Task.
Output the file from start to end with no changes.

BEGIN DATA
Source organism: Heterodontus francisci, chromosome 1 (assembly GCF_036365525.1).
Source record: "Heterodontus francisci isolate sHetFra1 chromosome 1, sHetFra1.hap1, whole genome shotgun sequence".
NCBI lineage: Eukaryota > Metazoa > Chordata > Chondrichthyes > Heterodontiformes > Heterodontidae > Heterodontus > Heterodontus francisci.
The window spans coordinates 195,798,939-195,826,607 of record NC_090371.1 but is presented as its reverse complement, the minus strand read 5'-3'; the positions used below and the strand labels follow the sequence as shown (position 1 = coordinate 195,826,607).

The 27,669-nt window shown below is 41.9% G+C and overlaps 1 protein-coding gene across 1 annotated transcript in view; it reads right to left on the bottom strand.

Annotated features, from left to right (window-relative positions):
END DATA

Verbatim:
Source organism: Heterodontus francisci, chromosome 1 (assembly GCF_036365525.1).
Source record: "Heterodontus francisci isolate sHetFra1 chromosome 1, sHetFra1.hap1, whole genome shotgun sequence".
NCBI lineage: Eukaryota > Metazoa > Chordata > Chondrichthyes > Heterodontiformes > Heterodontidae > Heterodontus > Heterodontus francisci.
The window spans coordinates 195,798,939-195,826,607 of record NC_090371.1 but is presented as its reverse complement, the minus strand read 5'-3'; the positions used below and the strand labels follow the sequence as shown (position 1 = coordinate 195,826,607).

The 27,669-nt window shown below is 41.9% G+C and overlaps 1 protein-coding gene across 1 annotated transcript in view; it reads right to left on the bottom strand.

Annotated features, from left to right (window-relative positions):